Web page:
Wednesday, July 9, 2014

Worthwhile Canadian Prediction

Nick Rowe has a piece today on Canada's monetary policy targets and instruments, in particular talking about simple rules for conducting monetary policy and their interpretation. Both Rowe and Scott Sumner have pointed to Canada as evidence that central banks can achieve whatever inflation rate they would like.

I'm going to put forward a prediction, using the information transfer model, that Canada will either undershoot its inflation targets or will have produced significantly more currency than the current log-linear trend.

Here is the price level (CPI, all items) extrapolation using the log-linear extrapolation of NGDP and M0 [1]:

And here is the extrapolated M0 with the required M0 to produce 2% inflation shown in red:

The interesting thing about this prediction is that it should start to become apparent by the end of next year (Dec 2015). I will add that this actually makes me a little suspicious of the model itself, and is therefore part of the reason I'm putting this prediction out there. One should always be suspicious of predictions that say behavior is just about to change (e.g. we're on the verge of massive inflation; we're on the verge of secular stagnation).

Additionally, there is a possibility of a "squishy" outcome by the end of 2015: the currency base may increase a little and CPI may undershoot a little -- that would just push the decision point out a year or so.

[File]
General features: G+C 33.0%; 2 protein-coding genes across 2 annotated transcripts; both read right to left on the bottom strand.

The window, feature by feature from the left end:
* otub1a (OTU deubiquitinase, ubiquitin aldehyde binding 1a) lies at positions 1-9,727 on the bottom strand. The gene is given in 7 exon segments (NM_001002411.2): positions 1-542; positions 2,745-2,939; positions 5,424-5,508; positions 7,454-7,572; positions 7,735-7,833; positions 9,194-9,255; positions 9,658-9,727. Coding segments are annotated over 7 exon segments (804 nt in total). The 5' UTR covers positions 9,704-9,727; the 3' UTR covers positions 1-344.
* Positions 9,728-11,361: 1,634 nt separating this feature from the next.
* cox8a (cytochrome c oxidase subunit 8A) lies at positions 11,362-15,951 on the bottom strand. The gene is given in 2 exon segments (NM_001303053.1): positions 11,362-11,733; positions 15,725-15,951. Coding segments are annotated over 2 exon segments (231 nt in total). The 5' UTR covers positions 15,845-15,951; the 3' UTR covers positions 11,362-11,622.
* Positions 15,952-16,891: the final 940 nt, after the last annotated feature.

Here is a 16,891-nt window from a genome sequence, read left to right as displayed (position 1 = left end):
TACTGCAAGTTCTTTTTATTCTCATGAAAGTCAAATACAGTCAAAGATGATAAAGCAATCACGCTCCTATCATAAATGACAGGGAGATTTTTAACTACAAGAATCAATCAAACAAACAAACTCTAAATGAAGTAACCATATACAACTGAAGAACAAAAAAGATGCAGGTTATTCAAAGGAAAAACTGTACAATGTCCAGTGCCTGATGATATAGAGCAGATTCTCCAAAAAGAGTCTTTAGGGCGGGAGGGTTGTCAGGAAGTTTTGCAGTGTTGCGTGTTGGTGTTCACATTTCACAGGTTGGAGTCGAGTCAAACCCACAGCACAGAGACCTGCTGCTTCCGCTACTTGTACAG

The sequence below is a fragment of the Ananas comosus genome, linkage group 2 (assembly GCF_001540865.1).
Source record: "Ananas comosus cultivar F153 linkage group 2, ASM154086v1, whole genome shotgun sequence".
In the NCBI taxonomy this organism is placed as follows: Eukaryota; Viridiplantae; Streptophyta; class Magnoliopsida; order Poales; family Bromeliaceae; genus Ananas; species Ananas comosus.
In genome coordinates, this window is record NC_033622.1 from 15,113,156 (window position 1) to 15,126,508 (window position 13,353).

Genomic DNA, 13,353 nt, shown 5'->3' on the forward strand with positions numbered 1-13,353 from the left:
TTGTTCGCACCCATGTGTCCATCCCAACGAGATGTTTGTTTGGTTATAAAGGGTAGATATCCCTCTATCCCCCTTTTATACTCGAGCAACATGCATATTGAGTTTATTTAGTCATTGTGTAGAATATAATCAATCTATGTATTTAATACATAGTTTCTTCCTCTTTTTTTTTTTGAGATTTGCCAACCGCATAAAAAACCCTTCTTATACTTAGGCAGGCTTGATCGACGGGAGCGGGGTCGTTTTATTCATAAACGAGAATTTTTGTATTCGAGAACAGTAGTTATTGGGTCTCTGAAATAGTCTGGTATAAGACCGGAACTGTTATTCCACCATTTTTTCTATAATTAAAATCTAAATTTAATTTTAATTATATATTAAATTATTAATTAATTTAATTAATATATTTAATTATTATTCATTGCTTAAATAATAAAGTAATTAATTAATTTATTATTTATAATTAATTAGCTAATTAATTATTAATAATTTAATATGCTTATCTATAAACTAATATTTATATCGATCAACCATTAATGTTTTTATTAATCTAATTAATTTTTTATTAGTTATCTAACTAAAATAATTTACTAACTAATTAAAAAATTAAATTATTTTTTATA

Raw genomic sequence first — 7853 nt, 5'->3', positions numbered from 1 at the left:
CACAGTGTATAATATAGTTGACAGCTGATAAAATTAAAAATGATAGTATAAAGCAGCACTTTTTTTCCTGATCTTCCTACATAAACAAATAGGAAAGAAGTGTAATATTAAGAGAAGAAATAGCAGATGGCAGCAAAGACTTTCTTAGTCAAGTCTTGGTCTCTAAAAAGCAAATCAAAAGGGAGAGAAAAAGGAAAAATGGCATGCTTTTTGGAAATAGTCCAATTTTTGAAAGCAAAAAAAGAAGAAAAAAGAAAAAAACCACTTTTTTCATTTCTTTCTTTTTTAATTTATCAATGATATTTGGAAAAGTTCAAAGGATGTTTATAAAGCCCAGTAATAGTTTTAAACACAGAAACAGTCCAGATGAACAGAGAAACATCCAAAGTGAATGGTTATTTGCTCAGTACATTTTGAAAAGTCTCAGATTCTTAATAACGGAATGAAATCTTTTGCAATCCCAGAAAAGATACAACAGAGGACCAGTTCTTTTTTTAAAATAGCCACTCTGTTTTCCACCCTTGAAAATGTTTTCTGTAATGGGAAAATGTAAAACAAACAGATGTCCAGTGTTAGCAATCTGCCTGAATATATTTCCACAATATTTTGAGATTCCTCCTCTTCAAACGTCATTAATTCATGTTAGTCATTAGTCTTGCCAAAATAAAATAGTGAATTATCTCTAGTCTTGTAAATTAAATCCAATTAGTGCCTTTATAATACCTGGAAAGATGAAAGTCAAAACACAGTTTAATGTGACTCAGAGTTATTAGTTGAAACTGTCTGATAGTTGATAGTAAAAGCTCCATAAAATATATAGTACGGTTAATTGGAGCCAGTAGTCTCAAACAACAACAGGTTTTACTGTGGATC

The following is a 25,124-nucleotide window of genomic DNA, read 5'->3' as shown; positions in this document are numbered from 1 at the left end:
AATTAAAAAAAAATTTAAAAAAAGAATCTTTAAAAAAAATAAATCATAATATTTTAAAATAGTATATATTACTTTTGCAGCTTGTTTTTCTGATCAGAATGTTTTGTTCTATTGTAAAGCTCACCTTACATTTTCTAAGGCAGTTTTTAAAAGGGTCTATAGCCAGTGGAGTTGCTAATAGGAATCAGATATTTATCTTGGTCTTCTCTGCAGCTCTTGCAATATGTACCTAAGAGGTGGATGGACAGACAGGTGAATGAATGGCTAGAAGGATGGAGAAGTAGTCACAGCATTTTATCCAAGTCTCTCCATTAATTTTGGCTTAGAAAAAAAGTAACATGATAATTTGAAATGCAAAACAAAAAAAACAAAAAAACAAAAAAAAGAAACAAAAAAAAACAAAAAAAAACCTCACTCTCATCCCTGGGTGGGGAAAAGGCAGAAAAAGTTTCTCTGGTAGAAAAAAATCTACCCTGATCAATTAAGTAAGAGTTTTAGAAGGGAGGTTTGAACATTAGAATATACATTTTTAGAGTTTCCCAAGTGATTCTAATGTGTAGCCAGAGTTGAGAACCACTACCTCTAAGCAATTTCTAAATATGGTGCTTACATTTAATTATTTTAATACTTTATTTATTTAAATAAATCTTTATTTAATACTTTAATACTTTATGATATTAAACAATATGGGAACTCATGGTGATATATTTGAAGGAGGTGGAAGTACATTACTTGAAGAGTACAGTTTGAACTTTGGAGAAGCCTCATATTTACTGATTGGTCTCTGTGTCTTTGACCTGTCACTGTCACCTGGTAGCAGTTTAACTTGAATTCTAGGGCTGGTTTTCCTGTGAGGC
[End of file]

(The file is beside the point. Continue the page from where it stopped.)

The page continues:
[1] Model details:


P(N, M) = p0 k(N, M) (M/m0)^(k(N, M) - 1)

k(N, M) = log(N/c0)/log(M/c0)


c0 = 0.2383 (billions of Canadian dollars)
m0 = 148.9 (billions of Canadian dollars)
p0 = 1.049

I used a simple log-linear extrapolation for N = NGDP from FRED and M = "M0" the currency component of the monetary base using Bank of Canada note liabilities data. Here P is the CPI, all items from FRED.

Note that k function is the inverse of the usual kappa; it simplifies the equation a bit.


  1. You have a comment about this here:

    1. Thanks Tom for bringing it to my attention.

      The red curve in the graph above assumes that you are exactly meeting your inflation target, so it can't be compensating for past undershoots (there aren't any). And if you exactly meet an inflation target, you a fortiori meet a price level target.

    2. Sorry for pre-annoying Nick over there for you!

      Your answer makes sense though. Cool.


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